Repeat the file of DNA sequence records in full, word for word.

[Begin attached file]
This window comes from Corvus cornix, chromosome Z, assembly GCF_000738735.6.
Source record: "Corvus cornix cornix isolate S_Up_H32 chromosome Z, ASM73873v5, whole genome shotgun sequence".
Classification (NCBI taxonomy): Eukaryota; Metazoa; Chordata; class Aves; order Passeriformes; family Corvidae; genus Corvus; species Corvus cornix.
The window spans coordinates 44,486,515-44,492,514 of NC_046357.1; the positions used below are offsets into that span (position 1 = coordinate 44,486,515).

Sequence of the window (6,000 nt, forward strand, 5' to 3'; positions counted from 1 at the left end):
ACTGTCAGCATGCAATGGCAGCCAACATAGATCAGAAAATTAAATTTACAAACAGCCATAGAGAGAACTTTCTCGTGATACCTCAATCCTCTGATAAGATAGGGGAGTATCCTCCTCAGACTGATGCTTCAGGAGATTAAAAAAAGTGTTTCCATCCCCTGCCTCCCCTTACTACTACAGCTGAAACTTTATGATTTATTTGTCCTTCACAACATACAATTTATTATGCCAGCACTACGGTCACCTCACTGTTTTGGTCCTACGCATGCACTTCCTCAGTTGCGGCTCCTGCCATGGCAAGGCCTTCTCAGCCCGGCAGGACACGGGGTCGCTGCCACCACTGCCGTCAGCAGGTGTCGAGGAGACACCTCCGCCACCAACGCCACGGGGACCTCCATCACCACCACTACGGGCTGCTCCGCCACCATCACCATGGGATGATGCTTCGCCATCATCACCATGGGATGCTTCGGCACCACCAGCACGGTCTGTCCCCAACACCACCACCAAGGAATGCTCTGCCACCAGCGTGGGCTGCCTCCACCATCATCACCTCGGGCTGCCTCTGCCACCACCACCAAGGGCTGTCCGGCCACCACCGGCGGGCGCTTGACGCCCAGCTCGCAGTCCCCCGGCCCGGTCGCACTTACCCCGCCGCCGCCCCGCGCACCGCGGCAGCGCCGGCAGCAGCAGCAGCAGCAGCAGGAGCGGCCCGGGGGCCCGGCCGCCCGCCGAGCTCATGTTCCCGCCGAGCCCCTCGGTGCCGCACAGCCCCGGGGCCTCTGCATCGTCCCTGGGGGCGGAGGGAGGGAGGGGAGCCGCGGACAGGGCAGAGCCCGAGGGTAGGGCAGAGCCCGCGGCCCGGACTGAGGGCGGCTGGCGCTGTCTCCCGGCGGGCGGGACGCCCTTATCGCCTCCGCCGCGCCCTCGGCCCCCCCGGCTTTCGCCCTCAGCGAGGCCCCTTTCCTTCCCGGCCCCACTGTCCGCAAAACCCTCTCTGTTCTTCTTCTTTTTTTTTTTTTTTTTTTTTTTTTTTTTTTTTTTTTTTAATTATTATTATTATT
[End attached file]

This window comes from Corvus cornix, chromosome Z, assembly GCF_000738735.6.
Source record: "Corvus cornix cornix isolate S_Up_H32 chromosome Z, ASM73873v5, whole genome shotgun sequence".
Classification (NCBI taxonomy): Eukaryota; Metazoa; Chordata; class Aves; order Passeriformes; family Corvidae; genus Corvus; species Corvus cornix.
The window spans coordinates 44,486,515-44,492,514 of NC_046357.1; the positions used below are offsets into that span (position 1 = coordinate 44,486,515).

Sequence of the window (6,000 nt, forward strand, 5' to 3'; positions counted from 1 at the left end):
ACTGTCAGCATGCAATGGCAGCCAACATAGATCAGAAAATTAAATTTACAAACAGCCATAGAGAGAACTTTCTCGTGATACCTCAATCCTCTGATAAGATAGGGGAGTATCCTCCTCAGACTGATGCTTCAGGAGATTAAAAAAAGTGTTTCCATCCCCTGCCTCCCCTTACTACTACAGCTGAAACTTTATGATTTATTTGTCCTTCACAACATACAATTTATTATGCCAGCACTACGGTCACCTCACTGTTTTGGTCCTACGCATGCACTTCCTCAGTTGCGGCTCCTGCCATGGCAAGGCCTTCTCAGCCCGGCAGGACACGGGGTCGCTGCCACCACTGCCGTCAGCAGGTGTCGAGGAGACACCTCCGCCACCAACGCCACGGGGACCTCCATCACCACCACTACGGGCTGCTCCGCCACCATCACCATGGGATGATGCTTCGCCATCATCACCATGGGATGCTTCGGCACCACCAGCACGGTCTGTCCCCAACACCACCACCAAGGAATGCTCTGCCACCAGCGTGGGCTGCCTCCACCATCATCACCTCGGGCTGCCTCTGCCACCACCACCAAGGGCTGTCCGGCCACCACCGGCGGGCGCTTGACGCCCAGCTCGCAGTCCCCCGGCCCGGTCGCACTTACCCCGCCGCCGCCCCGCGCACCGCGGCAGCGCCGGCAGCAGCAGCAGCAGCAGCAGGAGCGGCCCGGGGGCCCGGCCGCCCGCCGAGCTCATGTTCCCGCCGAGCCCCTCGGTGCCGCACAGCCCCGGGGCCTCTGCATCGTCCCTGGGGGCGGAGGGAGGGAGGGGAGCCGCGGACAGGGCAGAGCCCGAGGGTAGGGCAGAGCCCGCGGCCCGGACTGAGGGCGGCTGGCGCTGTCTCCCGGCGGGCGGGACGCCCTTATCGCCTCCGCCGCGCCCTCGGCCCCCCCGGCTTTCGCCCTCAGCGAGGCCCCTTTCCTTCCCGGCCCCACTGTCCGCAAAACCCTCTCTGTTCTTCTTCTTTTTTTTTTTTTTTTTTTTTTTTTTTTTTTTTTTTTTTAATTATTATTATTATT